Free App Life

From 2014 to 2015 I worked on developing an advertising platform called FreeAppLife. This platform served incentivized app install ads to users. These apps could be downloaded by users in return for points. The points were then able to be exchanged for a variety of gift cards.

app-screenshot

The platform needed to serve three main groups of people:

  • Users who would install the apps, and earn points
  • Clients who would have apps they wanted to advertise
  • The team which needed to be able to cleanly manage users and clients and prevent fraud

User-facing mobile app

The app is pictured above. It aimed to deliver an experience that was as frictionless as technically possible. Since a user was performing tasks, the idea was that this platform should require the least effort for the highest compensation in points, in comparison to any of the competitors at the time.

Account-less sign up, workaround

To accomplish account-less sign up, I utilized the fact that we had access to an enterprise distribution certificate. With this I was able to access private iOS APIs within the app. This allowed me to associate user accounts directly with a hashed serial number of their device.

When iOS 8 was released, the serial number of a device was not directly accessible through private APIs. This posed a serious issue: users would update their operating systems and the current authentication scheme of the app (frictionless authentication from the users perspective) would be completely broken. However I noticed that a specific device configuration profile could be installed onto a users device, which would report metadata including the serial number, back to the server.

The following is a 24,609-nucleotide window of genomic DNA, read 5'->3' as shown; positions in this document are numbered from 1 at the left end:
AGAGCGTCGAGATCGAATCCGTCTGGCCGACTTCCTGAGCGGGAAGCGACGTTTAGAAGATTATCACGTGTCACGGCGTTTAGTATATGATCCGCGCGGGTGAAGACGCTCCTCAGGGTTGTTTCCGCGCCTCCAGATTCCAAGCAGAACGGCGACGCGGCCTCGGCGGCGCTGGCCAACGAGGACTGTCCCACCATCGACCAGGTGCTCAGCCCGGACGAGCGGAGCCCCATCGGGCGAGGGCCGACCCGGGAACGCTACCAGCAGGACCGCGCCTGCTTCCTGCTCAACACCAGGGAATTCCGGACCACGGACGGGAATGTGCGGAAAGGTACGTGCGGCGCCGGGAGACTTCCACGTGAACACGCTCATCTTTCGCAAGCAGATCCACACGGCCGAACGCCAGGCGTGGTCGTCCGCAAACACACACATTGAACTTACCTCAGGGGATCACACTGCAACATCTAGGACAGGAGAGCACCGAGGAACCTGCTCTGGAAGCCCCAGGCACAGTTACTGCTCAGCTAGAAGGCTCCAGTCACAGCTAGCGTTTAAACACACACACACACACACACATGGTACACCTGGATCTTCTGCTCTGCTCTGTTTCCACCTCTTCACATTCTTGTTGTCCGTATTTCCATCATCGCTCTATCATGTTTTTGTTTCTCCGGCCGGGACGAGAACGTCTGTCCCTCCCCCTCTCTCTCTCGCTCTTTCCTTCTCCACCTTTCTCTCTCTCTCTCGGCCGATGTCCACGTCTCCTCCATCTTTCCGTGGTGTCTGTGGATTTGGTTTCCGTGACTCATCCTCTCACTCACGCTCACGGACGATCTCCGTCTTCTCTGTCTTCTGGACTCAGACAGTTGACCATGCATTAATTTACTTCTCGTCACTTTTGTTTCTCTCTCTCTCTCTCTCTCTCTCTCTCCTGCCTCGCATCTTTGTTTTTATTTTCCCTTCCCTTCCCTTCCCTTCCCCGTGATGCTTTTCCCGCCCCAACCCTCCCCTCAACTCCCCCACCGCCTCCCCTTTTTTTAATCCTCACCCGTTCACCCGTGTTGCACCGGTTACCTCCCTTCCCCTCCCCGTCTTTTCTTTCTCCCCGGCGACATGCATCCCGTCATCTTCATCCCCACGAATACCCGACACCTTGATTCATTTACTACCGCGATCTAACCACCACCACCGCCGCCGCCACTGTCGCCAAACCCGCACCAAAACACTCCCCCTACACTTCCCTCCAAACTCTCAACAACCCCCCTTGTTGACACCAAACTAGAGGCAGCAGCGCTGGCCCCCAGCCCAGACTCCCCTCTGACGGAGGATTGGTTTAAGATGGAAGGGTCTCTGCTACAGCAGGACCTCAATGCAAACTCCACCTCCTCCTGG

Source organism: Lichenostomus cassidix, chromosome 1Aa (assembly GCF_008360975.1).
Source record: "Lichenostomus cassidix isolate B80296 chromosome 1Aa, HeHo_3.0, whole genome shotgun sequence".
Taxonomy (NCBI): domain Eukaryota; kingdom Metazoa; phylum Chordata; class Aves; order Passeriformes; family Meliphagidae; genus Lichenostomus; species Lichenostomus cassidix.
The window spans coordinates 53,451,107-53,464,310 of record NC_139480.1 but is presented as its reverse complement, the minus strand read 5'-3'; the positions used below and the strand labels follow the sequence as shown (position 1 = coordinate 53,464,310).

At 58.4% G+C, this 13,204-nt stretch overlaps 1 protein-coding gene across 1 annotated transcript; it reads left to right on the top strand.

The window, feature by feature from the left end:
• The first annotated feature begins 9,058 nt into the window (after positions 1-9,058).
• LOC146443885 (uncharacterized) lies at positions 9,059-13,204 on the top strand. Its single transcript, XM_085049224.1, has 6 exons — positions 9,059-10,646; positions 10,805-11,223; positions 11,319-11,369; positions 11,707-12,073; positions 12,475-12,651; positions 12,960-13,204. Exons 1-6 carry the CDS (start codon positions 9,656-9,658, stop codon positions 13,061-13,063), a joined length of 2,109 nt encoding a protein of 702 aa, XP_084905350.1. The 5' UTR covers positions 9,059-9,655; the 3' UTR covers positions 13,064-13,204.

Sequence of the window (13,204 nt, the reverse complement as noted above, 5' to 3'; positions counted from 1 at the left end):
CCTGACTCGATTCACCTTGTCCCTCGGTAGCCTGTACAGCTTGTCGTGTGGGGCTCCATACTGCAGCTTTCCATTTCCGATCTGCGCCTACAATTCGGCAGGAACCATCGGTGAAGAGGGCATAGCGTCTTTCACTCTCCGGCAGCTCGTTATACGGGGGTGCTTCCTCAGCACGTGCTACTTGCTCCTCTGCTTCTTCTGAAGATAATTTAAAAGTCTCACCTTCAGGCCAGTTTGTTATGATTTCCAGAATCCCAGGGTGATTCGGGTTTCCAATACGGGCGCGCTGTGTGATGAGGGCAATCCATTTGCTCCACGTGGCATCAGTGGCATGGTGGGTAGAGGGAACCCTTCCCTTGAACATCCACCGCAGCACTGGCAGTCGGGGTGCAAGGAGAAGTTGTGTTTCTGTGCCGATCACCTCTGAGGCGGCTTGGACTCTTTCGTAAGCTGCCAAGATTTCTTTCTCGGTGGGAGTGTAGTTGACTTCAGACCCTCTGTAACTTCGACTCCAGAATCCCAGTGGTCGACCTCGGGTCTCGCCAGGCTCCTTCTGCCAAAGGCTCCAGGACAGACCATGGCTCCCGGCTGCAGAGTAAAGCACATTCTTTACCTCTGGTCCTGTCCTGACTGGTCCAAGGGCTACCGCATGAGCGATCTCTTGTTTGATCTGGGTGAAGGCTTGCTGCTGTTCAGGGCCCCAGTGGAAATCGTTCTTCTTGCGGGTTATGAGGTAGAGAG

Offer Duplicate Handling

App install offers were collected from multiple sources, including third-party app install services, and an in house advertising solution.

Often times the same offer would be presented by more than one provider. I had to make sure that once a opened the app, or refreshed the offers page, that only the best version of an offer would be shown. Some offers didn’t work all the time, and others posed inconveniences for users. Part of the problem was that there was no way to uniquely identify offers across multiple sources. The names, descriptions, icons, and other offer metadata could not be assumed to be consistent within the same minute.

To alleviate some of the issues of low-quality offers, I tracked a lot of data about each offer (as accurate as it was with some reporting not available from some providers). This data included click-rate, where the offer led to, and how often the offer paid out. This allowed me to determine probabilities for each offer. When offers from different sources were merged, and sent to a user, these probabilities were filtered against in attempts to achieve the highest yield.